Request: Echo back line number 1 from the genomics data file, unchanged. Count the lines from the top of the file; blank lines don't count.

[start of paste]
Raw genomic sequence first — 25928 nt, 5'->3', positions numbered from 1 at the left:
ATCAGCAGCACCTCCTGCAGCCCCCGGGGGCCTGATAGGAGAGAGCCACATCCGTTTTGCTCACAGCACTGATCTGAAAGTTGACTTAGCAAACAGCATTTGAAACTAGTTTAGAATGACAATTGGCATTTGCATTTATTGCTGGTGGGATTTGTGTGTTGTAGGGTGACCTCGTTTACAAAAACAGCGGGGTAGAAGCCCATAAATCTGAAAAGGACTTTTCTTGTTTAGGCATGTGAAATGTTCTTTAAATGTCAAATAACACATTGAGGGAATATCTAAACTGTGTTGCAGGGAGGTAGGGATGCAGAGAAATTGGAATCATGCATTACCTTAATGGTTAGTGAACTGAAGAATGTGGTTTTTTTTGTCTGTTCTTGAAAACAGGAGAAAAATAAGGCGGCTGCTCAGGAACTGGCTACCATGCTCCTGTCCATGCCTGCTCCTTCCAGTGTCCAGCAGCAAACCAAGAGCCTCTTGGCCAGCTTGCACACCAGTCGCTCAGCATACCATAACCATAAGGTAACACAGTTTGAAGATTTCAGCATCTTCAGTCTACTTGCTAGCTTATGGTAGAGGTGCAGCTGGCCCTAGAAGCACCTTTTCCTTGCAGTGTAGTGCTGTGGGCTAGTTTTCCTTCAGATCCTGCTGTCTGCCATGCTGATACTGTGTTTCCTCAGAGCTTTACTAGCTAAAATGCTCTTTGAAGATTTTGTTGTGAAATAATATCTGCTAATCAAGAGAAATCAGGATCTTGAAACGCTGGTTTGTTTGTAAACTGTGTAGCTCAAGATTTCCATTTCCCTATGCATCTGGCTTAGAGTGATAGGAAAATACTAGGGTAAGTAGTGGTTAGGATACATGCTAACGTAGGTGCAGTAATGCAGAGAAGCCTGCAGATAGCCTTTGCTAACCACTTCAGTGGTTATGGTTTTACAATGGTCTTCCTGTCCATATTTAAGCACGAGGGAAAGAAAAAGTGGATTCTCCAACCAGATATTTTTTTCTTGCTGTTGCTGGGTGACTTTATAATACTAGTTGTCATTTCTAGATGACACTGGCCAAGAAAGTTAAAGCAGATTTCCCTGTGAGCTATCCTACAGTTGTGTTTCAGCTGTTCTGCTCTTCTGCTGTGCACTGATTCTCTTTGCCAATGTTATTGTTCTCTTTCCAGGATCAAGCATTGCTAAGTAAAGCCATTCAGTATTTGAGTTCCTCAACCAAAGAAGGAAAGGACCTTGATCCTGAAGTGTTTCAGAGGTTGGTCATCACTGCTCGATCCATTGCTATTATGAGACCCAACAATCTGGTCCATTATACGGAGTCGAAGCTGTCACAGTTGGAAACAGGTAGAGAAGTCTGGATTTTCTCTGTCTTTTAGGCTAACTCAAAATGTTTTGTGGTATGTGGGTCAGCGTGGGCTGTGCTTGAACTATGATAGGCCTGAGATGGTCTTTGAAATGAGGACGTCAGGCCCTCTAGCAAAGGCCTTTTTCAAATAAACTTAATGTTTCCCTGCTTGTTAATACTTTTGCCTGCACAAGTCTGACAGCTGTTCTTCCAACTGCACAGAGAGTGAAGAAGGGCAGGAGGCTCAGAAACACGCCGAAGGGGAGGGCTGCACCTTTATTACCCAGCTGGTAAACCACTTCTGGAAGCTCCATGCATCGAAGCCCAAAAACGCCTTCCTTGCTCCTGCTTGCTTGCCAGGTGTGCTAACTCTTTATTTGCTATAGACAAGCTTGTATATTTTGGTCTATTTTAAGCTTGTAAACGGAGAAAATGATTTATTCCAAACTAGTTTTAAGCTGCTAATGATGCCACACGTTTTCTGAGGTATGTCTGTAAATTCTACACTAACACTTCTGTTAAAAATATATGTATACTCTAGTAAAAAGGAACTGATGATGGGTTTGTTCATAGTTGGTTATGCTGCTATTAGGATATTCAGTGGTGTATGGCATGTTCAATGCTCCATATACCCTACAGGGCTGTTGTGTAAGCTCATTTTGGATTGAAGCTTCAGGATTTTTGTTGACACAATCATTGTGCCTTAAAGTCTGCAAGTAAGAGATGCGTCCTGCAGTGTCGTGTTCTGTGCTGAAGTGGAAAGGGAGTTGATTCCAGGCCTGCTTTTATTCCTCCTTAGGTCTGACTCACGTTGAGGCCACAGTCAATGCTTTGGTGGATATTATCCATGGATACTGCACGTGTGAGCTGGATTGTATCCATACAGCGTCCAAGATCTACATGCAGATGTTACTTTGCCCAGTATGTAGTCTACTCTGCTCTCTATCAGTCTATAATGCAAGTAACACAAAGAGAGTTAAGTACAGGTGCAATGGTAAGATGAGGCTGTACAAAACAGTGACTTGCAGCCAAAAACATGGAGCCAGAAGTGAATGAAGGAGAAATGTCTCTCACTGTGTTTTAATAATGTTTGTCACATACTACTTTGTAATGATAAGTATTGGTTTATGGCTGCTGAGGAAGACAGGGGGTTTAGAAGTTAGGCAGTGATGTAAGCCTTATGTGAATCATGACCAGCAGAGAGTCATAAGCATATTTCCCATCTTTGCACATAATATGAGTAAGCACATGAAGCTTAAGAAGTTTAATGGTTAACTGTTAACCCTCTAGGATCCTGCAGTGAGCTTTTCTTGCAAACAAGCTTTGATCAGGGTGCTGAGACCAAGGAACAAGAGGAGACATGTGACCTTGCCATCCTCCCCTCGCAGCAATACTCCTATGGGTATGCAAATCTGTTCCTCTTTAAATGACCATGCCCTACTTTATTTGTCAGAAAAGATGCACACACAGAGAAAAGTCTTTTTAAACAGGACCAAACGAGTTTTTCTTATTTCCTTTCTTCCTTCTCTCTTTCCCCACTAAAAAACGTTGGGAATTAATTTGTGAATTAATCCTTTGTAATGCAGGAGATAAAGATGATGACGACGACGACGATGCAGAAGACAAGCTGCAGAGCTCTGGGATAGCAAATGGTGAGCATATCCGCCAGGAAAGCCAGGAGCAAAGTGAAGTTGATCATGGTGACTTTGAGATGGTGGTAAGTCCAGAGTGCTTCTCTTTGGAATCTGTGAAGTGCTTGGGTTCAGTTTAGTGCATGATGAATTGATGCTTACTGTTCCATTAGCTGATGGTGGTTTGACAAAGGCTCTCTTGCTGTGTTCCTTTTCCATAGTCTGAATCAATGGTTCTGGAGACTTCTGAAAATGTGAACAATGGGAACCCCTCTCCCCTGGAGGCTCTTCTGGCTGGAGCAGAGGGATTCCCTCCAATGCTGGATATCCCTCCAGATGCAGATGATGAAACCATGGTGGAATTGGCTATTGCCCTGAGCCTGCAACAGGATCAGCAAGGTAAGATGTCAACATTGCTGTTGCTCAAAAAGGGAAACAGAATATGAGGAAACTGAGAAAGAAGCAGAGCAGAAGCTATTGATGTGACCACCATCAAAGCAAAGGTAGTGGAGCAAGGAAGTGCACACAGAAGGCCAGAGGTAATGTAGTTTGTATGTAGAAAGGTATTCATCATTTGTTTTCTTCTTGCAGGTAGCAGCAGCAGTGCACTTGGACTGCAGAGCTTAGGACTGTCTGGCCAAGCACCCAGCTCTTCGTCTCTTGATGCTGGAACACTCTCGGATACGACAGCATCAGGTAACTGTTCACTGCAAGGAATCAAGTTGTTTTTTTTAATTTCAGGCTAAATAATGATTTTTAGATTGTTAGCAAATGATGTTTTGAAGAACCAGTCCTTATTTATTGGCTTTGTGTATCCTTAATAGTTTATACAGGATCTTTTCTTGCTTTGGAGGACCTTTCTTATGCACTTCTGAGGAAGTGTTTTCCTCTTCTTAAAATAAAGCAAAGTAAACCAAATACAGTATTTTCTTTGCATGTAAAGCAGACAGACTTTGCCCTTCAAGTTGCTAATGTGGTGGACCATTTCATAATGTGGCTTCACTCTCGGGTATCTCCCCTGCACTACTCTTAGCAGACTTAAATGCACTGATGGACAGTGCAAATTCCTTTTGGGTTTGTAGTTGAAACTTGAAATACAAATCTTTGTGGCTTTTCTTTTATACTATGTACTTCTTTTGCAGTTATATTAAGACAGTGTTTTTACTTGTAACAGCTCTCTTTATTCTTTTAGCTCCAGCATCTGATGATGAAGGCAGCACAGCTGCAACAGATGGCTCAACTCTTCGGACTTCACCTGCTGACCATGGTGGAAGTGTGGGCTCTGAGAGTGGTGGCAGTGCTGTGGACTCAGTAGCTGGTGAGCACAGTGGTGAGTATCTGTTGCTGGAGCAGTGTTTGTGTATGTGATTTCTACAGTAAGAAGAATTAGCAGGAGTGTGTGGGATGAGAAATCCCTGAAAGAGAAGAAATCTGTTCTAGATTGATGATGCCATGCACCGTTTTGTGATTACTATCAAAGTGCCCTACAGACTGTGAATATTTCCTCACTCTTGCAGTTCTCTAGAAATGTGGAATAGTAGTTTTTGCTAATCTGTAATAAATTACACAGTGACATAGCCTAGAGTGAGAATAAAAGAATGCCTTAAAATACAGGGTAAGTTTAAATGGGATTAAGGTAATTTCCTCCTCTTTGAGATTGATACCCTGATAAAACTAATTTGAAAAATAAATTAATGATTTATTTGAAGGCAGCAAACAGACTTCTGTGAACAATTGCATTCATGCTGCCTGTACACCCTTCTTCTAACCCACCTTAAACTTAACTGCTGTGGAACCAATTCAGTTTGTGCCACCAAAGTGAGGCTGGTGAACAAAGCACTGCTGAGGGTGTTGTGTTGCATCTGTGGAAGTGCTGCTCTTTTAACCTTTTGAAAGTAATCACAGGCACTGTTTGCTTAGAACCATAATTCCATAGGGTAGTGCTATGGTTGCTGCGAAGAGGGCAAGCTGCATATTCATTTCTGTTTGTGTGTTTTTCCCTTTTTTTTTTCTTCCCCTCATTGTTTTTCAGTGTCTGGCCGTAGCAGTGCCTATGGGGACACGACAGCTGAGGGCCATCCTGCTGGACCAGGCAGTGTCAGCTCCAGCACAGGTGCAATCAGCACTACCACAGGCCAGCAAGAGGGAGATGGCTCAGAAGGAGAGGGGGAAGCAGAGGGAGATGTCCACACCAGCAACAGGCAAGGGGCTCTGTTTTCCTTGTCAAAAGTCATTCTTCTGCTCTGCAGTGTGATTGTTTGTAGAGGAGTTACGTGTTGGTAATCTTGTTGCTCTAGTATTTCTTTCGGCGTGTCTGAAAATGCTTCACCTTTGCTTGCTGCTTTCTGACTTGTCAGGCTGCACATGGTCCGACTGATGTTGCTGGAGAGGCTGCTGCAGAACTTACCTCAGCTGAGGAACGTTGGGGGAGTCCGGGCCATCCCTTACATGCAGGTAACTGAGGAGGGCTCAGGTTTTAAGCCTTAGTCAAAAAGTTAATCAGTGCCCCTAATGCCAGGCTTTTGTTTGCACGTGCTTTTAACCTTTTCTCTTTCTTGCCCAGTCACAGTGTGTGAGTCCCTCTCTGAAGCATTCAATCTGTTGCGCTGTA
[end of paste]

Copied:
Raw genomic sequence first — 25928 nt, 5'->3', positions numbered from 1 at the left: